For many years, yacht builders adding solar panels to their boats discovered those panels would typically power a few things like the electricity and galley, and if they helped with propulsion, it would only carry a boat so far. In the last few years, new companies and boat-builders have emerged that are proving solar can be the main source of power—a big deal considering that most yachts are solitary creatures that are entirely reliant on a specific form of propulsion. No boaters wants to be 50 miles away from civilization in a turbulent ocean and suddenly see their engines go out. It’s not like they can call AAA. In addition, integrated solar street lights require less maintenance than conventional street lights. They have a lower risk of overheating and a lower maintenance labour cost. Many accidents occurred to maintenance personnel who repaired solar street lights around the world, including strangulation and electrocution. Because solar wires do not have extra wires, the risk of an accident is reduced.
The problem was that most yacht builders were sticking panels into yachts that were never designed to be self-sustaining. Boyd Taylor realized that several years ago as he was conceptualizing solar-powered catamarans for his company Serenity Yachts. Near the end of 2019, Taylor oversaw the launch of the Serenity 74, with almost 1,200-square-feet of solar panels. Those panels support all of the yacht’s onboard functions, while it cruises at 9 to 11 mph indefinitely.
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The yacht functions so capably—using only solar power—because Boyd and his team of engineers started from the water up. They created an electrical system designed to only use solar energy. “We started with the solar system and built the rest of the boat around it,” Boyd told Robb Report.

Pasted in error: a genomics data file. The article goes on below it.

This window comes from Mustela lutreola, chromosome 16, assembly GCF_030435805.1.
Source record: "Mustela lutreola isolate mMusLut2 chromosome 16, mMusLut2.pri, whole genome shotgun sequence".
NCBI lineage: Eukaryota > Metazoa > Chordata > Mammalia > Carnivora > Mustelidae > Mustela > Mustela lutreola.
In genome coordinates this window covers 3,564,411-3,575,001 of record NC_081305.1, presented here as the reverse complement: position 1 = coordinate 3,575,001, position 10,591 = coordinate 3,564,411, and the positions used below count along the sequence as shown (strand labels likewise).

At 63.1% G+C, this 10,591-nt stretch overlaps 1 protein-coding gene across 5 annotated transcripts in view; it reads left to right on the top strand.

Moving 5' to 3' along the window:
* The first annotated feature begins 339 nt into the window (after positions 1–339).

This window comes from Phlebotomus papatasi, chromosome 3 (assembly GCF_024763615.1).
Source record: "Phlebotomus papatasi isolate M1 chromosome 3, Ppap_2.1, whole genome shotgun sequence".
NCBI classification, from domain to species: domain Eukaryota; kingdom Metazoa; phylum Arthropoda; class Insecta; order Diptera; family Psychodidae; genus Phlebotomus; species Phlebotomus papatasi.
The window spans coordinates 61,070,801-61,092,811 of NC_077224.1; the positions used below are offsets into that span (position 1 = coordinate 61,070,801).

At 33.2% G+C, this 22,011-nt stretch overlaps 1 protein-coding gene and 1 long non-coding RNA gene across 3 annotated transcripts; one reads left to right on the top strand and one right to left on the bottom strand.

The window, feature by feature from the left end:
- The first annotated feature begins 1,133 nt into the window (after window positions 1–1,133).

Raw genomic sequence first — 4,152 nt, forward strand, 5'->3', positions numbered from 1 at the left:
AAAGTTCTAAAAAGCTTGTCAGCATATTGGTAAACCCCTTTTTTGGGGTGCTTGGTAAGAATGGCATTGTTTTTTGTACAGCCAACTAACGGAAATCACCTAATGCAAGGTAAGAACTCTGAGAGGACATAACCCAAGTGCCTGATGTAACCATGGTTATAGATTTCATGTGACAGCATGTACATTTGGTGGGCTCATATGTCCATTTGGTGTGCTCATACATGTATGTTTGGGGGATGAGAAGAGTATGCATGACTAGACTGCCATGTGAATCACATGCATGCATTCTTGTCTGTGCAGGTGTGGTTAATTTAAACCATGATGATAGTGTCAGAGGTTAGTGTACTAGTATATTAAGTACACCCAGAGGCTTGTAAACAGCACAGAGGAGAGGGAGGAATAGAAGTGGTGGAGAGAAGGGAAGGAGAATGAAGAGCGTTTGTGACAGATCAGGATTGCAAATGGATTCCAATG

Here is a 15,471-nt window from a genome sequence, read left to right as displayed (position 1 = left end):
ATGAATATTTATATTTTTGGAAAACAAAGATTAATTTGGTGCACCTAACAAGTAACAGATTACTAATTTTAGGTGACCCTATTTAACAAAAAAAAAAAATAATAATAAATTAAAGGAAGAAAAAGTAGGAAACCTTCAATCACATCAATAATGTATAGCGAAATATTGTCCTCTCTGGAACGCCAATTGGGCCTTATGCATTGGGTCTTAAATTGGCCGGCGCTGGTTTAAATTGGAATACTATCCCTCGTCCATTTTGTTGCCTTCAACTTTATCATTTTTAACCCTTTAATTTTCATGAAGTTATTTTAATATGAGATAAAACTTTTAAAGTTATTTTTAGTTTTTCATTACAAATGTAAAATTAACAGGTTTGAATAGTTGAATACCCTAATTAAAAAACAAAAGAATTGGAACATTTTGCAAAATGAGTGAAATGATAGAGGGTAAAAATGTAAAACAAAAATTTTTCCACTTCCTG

Once the electrical system was in place, Serenity Yachts’ team of naval architects and engineers designed a lightweight boat made of carbon-fiber weave, not pure fiberglass. Taylor says a fiberglass boat that size would weigh 8 tons more. Despite that emphasis on lightweight design, a Serenity Yacht still features interior accents and design materials that mean luxury. Granite countertops, for example, are built around a honeycomb structure, so only a thin layer of granite is needed.
Other boatbuilders have gained traction in the marketplace, as well. Soel Yachts, a Dutch company founded in 2011, recently launched its Soel Senses 48, a 48-foot pleasure craft that can sail at a top speed of 21 mph and cruise up to 56 nautical miles at 14 mph. Like Serenity, the Soel Senses 48 was designed for “high-efficiency electric propulsion,” as the company states—in other words, it was designed from the very beginning with solar power in mind.
In September, BYD Group, a full-service naval architecture and engineering firm in Spain, unveiled a new all-electric, self-sufficient 65-foot coastal cruiser dubbed Eegle. Positioned as a “game changer in the world of eco-friendly motoryachts,” the Eegle is equipped with 323-square feet of solar panels on its hardtop. Those panels, combined with four, 150-kilowatt electric engines, allows the yacht to cruise 1,080 nautical miles at 8 mph.
“Today, solar panels are much more advanced and can be adapted to more surface shapes than in the past, giving us more freedom to install solar panels in more areas,” says Tià Simó, a co-founder of BYD Group.
Beyond offering clean, eco-friendly sustainability, the benefits that an exclusively solar-powered yacht can offer, according to Taylor, are what your senses don’t pick up while on board.
“You’re running a silent boat,” he says. “You don’t have the smell of diesel fumes or the vibrations and rumblings of a diesel engine. You get to smell the salty air and hear the waves slap against the hull of the boat. You can actually hear dolphins splashing in the water. You not only get to enjoy this incredible scenery and enjoy nature in all of its majesty, you get to know that you’re leaving it the way it was when you came.”
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